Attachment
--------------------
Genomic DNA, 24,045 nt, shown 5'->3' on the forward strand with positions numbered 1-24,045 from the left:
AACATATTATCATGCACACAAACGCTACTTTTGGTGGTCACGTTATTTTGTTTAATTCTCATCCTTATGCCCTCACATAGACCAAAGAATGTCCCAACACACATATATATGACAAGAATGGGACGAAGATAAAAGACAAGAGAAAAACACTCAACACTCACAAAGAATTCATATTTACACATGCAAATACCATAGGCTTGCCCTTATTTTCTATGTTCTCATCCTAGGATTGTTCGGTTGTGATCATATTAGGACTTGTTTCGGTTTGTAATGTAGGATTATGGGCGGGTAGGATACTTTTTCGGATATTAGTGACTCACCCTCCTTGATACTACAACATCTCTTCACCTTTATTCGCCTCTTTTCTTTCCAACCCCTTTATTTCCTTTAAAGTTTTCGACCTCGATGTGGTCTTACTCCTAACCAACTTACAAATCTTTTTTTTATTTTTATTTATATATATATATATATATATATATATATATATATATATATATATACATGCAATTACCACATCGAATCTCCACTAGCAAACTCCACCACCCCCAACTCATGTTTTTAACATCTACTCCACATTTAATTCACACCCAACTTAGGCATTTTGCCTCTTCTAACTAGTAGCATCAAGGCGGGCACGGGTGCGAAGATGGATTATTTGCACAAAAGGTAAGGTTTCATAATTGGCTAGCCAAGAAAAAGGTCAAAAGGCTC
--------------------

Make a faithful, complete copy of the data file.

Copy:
Genomic DNA, 24,045 nt, shown 5'->3' on the forward strand with positions numbered 1-24,045 from the left:
AACATATTATCATGCACACAAACGCTACTTTTGGTGGTCACGTTATTTTGTTTAATTCTCATCCTTATGCCCTCACATAGACCAAAGAATGTCCCAACACACATATATATGACAAGAATGGGACGAAGATAAAAGACAAGAGAAAAACACTCAACACTCACAAAGAATTCATATTTACACATGCAAATACCATAGGCTTGCCCTTATTTTCTATGTTCTCATCCTAGGATTGTTCGGTTGTGATCATATTAGGACTTGTTTCGGTTTGTAATGTAGGATTATGGGCGGGTAGGATACTTTTTCGGATATTAGTGACTCACCCTCCTTGATACTACAACATCTCTTCACCTTTATTCGCCTCTTTTCTTTCCAACCCCTTTATTTCCTTTAAAGTTTTCGACCTCGATGTGGTCTTACTCCTAACCAACTTACAAATCTTTTTTTTATTTTTATTTATATATATATATATATATATATATATATATATATATATATATATACATGCAATTACCACATCGAATCTCCACTAGCAAACTCCACCACCCCCAACTCATGTTTTTAACATCTACTCCACATTTAATTCACACCCAACTTAGGCATTTTGCCTCTTCTAACTAGTAGCATCAAGGCGGGCACGGGTGCGAAGATGGATTATTTGCACAAAAGGTAAGGTTTCATAATTGGCTAGCCAAGAAAAAGGTCAAAAGGCTC